Stomach cancer is an abnormal growth of cells that begins in the stomach. The stomach is a muscular sac located in the upper middle of your abdomen, just below your ribs. Your stomach receives and holds the food you eat and then helps to break down and digest it.
Stomach cancer, also known as gastric cancer, can affect any part of the stomach. In most of the world, stomach cancers form in the main part of the stomach (stomach body).
But in the United States, stomach cancer is more likely to affect the area where the long tube (esophagus) that carries food you swallow meets the stomach. This area is called the gastroesophageal junction.
Where the cancer occurs in the stomach is one factor doctors consider when determining your treatment options. Treatment usually includes surgery to remove the stomach cancer. Other treatments may be recommended before and after surgery.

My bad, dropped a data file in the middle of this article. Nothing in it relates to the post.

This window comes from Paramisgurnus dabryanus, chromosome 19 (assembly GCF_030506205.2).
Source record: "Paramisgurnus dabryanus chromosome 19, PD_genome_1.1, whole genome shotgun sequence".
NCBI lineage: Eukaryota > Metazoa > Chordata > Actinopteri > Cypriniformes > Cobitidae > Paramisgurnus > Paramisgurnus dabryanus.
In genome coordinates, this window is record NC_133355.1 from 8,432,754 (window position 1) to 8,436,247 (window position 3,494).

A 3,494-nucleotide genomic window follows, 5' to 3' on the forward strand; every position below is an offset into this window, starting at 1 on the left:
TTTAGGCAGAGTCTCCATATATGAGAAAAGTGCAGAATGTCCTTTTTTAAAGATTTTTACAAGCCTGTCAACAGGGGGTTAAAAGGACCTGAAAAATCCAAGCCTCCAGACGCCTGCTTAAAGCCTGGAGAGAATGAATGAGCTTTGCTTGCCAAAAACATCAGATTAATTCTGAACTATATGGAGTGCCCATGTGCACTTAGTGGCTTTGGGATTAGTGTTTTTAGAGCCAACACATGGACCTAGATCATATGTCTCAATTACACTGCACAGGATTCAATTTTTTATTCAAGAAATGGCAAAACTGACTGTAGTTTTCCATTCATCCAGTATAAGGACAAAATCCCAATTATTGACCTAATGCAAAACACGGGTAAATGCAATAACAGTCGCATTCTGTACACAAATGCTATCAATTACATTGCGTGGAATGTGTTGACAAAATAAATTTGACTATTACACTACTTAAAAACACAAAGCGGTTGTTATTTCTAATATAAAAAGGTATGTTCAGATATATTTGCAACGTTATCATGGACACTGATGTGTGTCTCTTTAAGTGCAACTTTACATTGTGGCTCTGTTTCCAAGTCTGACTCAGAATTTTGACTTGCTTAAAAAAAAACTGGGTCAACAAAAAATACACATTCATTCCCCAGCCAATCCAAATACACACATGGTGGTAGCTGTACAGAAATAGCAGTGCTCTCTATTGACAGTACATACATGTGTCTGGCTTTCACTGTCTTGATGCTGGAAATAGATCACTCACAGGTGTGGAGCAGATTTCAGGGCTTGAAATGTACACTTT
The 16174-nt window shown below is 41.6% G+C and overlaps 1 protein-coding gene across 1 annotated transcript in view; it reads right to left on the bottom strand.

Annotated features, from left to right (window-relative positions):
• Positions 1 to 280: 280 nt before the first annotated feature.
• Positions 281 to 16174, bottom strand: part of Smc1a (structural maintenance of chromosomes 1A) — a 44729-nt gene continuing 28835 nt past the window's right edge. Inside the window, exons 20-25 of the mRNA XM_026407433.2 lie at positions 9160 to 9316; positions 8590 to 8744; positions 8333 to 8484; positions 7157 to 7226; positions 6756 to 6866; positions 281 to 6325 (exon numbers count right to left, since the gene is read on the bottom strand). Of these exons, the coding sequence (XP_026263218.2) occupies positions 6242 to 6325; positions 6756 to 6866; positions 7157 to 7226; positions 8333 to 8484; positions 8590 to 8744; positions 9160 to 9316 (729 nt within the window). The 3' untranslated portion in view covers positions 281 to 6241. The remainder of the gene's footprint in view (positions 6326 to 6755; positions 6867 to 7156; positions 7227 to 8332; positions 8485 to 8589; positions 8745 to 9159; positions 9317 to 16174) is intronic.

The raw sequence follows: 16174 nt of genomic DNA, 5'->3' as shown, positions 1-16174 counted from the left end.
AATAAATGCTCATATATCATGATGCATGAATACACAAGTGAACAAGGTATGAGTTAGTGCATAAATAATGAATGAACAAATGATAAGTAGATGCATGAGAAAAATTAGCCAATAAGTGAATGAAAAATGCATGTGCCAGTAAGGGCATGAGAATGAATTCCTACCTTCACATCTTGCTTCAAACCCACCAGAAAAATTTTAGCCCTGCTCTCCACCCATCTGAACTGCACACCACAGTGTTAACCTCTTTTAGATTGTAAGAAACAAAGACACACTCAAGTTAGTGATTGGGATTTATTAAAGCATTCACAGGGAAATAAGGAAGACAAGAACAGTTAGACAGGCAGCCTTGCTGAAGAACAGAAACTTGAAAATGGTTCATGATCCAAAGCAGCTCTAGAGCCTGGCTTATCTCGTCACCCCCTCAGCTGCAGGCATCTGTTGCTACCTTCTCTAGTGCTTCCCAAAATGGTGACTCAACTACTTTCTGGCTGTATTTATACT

Signs and symptoms of stomach cancer may include:
- Difficulty swallowing
- Feeling bloated after eating
- Feeling full after eating small amounts of food
- Stomach pain
- Unintentional weight loss
It's not clear what causes stomach cancer, though research has identified many factors that can increase the risk.
Doctors know that stomach cancer begins when a cell in the stomach develops changes in its DNA. A cell's DNA contains the instructions that tell the cell what to do. The changes tell the cell to grow quickly and to continue living when healthy cells would die. The accumulating cells form a tumor that can invade and destroy healthy tissue. With time, cells can break off and spread (metastasize) to other areas of the body.